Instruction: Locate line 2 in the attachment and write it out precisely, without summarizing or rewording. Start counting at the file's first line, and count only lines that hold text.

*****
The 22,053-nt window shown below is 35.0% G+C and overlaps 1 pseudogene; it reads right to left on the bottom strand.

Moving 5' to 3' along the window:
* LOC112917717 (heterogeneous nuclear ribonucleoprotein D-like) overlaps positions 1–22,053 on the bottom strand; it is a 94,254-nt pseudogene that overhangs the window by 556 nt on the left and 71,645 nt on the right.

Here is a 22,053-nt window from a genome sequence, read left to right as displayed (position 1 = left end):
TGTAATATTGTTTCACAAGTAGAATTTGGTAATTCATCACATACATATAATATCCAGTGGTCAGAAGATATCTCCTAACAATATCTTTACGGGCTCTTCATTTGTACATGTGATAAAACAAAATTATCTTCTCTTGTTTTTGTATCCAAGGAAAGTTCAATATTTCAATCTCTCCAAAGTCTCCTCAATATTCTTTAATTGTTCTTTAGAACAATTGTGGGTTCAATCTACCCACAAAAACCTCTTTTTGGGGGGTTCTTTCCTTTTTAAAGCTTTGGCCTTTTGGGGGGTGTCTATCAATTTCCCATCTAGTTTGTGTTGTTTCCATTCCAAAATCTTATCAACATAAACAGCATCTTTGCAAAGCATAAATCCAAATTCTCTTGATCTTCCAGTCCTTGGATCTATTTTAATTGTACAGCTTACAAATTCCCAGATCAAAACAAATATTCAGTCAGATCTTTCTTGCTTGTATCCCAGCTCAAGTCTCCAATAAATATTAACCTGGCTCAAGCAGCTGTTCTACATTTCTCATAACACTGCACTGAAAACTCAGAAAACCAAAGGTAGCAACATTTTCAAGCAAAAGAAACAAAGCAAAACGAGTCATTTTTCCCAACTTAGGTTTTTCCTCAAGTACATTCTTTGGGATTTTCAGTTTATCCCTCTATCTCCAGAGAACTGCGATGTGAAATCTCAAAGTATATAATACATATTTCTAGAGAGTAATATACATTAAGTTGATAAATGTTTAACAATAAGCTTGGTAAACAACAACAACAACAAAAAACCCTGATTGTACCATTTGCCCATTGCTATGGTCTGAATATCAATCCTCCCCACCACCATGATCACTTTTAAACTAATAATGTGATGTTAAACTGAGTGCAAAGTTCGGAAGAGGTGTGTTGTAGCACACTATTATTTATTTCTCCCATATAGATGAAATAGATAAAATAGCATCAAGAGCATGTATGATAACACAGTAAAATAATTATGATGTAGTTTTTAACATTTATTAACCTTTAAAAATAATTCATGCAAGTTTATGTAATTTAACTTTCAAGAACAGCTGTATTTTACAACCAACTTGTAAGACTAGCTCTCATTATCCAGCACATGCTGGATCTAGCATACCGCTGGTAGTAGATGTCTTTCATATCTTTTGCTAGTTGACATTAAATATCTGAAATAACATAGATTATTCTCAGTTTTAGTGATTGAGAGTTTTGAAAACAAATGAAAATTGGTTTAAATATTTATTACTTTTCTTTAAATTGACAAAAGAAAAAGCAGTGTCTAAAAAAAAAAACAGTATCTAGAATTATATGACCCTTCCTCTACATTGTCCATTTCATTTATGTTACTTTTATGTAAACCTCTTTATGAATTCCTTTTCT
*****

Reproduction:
Moving 5' to 3' along the window: